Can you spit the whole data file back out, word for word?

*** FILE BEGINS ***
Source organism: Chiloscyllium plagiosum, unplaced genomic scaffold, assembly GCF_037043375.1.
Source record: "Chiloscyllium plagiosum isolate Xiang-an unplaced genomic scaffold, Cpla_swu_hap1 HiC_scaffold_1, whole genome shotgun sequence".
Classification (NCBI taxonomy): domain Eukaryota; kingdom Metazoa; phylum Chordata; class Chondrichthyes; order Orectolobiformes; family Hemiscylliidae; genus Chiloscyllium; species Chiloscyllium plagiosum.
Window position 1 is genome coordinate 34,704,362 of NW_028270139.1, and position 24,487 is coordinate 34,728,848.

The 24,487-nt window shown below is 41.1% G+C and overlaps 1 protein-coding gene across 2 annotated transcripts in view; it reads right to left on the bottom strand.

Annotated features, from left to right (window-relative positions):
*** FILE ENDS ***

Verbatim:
Source organism: Chiloscyllium plagiosum, unplaced genomic scaffold, assembly GCF_037043375.1.
Source record: "Chiloscyllium plagiosum isolate Xiang-an unplaced genomic scaffold, Cpla_swu_hap1 HiC_scaffold_1, whole genome shotgun sequence".
Classification (NCBI taxonomy): domain Eukaryota; kingdom Metazoa; phylum Chordata; class Chondrichthyes; order Orectolobiformes; family Hemiscylliidae; genus Chiloscyllium; species Chiloscyllium plagiosum.
Window position 1 is genome coordinate 34,704,362 of NW_028270139.1, and position 24,487 is coordinate 34,728,848.

The 24,487-nt window shown below is 41.1% G+C and overlaps 1 protein-coding gene across 2 annotated transcripts in view; it reads right to left on the bottom strand.

Annotated features, from left to right (window-relative positions):